ON APRIL 18, 1947, a rhesus monkey being studied for yellow fever research in Uganda's Zika Forest became ill with a fever of 103° F (39.44° C). Scientists took blood samples and conducted tests. Rhesus monkey #766 had been stricken by something unknown. In time, the emerging virus would be named after the place where it was first discovered. In early 1948, scientists also isolated the Zika virus from Aedes africanus mosquitoes trapped in the same forest. Even though the Zika virus would generate only sporadic and limited scientific attention in the next few decades, a new microbial threat to human health had emerged.1
What's an emerging disease?
We're now familiar with severe acute respiratory syndrome (SARS), Ebola virus disease (EVD), and human immunodeficiency virus (HIV) infection, but these were once considered emerging infectious diseases. According to the CDC, an emerging infectious disease is one whose incidence has increased in the past 20 years and could increase in the near future.2 Interestingly, the literature tells us that of the diseases now considered “emerging,” 75% are zoonotic, meaning they originated in animals.3
No single factor drives disease emergence. Humans and microbes are at the center of a continually evolving, complex set of elements that make up this perfect storm. The Convergence Model developed by the Institute of Medicine is a helpful way to visualize disease emergence. (See Visualizing emerging disease with the Convergence Model.)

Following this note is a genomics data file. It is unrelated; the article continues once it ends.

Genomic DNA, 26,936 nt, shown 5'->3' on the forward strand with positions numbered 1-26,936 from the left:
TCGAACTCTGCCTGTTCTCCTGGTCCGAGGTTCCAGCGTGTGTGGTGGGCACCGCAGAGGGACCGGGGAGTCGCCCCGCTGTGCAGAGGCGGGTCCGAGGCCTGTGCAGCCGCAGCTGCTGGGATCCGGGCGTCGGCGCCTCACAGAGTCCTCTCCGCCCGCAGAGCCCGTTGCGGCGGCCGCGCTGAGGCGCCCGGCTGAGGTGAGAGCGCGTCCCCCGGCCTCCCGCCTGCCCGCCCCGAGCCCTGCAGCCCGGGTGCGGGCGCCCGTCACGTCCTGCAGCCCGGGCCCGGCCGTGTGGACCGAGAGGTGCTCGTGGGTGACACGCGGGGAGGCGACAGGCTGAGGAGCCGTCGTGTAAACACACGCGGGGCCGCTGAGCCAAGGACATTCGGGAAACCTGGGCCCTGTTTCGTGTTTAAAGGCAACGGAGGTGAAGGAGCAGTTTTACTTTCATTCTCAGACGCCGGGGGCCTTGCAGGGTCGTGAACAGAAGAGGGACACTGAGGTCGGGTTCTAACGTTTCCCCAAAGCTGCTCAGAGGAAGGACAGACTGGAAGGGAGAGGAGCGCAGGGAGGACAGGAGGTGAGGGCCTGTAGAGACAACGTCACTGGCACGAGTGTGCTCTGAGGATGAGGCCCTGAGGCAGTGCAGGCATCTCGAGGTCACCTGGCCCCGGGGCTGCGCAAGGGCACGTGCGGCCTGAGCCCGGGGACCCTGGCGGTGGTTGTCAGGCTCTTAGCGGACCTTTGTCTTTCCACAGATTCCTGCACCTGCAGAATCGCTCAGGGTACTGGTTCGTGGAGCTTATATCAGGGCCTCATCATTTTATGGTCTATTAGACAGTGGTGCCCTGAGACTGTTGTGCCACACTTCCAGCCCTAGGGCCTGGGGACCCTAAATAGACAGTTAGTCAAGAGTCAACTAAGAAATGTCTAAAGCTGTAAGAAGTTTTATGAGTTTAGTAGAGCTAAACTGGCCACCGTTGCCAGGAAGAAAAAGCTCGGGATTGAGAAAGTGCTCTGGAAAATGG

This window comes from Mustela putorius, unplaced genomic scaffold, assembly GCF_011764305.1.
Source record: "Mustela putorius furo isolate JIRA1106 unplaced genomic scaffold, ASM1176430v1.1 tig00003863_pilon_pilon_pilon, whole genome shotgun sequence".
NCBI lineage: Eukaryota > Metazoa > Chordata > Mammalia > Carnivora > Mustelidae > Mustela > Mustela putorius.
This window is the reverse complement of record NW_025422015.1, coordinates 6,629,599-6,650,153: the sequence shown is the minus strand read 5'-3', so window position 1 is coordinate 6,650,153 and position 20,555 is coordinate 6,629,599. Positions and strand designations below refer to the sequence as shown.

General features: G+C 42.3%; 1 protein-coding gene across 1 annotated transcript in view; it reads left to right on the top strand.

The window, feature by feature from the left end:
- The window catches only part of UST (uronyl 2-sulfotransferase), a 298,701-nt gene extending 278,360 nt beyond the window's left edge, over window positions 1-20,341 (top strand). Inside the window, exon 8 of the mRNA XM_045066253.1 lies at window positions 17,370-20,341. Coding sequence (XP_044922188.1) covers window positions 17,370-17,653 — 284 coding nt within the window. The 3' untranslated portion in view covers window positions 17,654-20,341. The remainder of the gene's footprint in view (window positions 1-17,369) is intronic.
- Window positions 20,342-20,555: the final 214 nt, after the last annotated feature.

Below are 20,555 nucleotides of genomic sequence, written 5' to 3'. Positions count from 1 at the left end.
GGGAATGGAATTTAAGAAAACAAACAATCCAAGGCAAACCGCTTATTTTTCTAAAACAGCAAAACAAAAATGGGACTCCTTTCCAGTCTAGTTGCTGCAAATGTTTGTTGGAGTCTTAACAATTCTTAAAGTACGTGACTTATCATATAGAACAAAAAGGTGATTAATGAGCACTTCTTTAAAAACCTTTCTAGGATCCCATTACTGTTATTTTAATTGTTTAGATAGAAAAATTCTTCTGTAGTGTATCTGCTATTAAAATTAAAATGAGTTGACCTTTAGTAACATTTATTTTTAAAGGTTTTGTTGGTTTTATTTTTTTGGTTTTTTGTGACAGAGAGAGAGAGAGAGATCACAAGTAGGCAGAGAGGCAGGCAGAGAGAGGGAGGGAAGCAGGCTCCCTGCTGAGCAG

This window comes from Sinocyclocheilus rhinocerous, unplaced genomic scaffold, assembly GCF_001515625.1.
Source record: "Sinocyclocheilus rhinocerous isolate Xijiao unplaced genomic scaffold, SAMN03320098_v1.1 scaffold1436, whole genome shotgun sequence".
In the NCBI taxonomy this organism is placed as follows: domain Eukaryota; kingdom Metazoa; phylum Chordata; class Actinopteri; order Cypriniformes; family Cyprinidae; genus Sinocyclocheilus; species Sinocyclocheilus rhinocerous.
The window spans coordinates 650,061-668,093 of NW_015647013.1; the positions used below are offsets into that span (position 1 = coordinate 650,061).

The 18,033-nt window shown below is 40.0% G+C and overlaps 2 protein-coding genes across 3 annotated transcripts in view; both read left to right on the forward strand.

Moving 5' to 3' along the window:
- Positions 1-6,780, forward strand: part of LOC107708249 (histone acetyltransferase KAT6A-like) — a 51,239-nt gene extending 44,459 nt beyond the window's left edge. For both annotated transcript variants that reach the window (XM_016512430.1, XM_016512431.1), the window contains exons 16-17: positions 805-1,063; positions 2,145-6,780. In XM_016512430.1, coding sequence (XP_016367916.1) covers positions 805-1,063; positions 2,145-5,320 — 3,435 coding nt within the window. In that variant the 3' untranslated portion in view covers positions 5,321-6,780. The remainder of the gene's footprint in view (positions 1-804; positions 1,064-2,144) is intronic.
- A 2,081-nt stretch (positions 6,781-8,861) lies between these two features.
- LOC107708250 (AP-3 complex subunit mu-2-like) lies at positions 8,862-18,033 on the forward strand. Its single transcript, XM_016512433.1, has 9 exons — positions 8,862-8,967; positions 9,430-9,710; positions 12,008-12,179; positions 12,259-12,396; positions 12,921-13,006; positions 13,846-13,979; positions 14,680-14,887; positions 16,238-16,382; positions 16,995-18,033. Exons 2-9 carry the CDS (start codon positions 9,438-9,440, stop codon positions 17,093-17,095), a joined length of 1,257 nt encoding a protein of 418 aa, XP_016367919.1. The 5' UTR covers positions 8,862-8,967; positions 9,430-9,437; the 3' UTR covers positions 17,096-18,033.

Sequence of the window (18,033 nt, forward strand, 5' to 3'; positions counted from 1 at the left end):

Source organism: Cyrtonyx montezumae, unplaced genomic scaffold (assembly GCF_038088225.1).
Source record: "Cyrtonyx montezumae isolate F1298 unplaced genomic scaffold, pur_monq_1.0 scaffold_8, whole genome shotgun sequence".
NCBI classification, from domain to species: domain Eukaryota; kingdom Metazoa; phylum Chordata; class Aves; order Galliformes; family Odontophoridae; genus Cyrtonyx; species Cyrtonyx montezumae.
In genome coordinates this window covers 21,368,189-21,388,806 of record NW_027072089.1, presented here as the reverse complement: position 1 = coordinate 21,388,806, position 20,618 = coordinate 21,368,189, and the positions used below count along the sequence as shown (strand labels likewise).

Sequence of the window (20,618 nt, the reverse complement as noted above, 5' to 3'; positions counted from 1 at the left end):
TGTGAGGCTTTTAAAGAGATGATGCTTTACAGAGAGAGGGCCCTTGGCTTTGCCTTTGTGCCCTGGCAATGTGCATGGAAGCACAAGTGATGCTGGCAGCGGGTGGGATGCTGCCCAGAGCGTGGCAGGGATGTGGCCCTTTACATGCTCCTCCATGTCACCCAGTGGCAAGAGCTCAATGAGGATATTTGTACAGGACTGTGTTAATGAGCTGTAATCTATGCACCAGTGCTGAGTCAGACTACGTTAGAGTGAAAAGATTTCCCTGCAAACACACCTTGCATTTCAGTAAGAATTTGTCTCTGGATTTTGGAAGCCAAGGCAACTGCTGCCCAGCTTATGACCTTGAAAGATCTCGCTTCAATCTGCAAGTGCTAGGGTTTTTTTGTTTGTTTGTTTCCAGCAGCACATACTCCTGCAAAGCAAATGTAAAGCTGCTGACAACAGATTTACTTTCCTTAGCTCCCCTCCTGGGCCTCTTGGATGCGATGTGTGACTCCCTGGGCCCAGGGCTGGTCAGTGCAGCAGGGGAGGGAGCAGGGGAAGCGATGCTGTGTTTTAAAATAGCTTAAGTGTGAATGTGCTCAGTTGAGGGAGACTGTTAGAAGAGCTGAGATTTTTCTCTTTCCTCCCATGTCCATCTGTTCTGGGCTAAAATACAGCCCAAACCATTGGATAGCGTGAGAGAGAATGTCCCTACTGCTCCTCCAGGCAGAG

How humans and microbes interact
Many microbes are helpful, such as Lactobacillus acidophilus in our gut, or fairly harmless, such as rhinovirus (the common cold). However, we occasionally discover a pathogenic microbe that can do us great harm or may even threaten our existence. Even with technology, we can identify only a small portion of the microbes that inhabit our earth and our human biosphere. There's still a lot we don't understand about the invisible world of microbes and their effects on the human body.
Microbes are the most abundant life form and have thrived for millions of years. During this long lifespan, they've become quite ingenious at adaptation to avoid annihilation by the human immune system.4 Unfortunately, humans are unwittingly aiding them in their efforts to prevail. We've been so generous in our use of antibiotics that microbes have learned how to create resistant versions of themselves and spread that resistance to other microbes. By creating environments for these “super” microbes to proliferate, humans are taking away the power of the best weapons we have in our arsenal to fight dangerous bacterial infections.5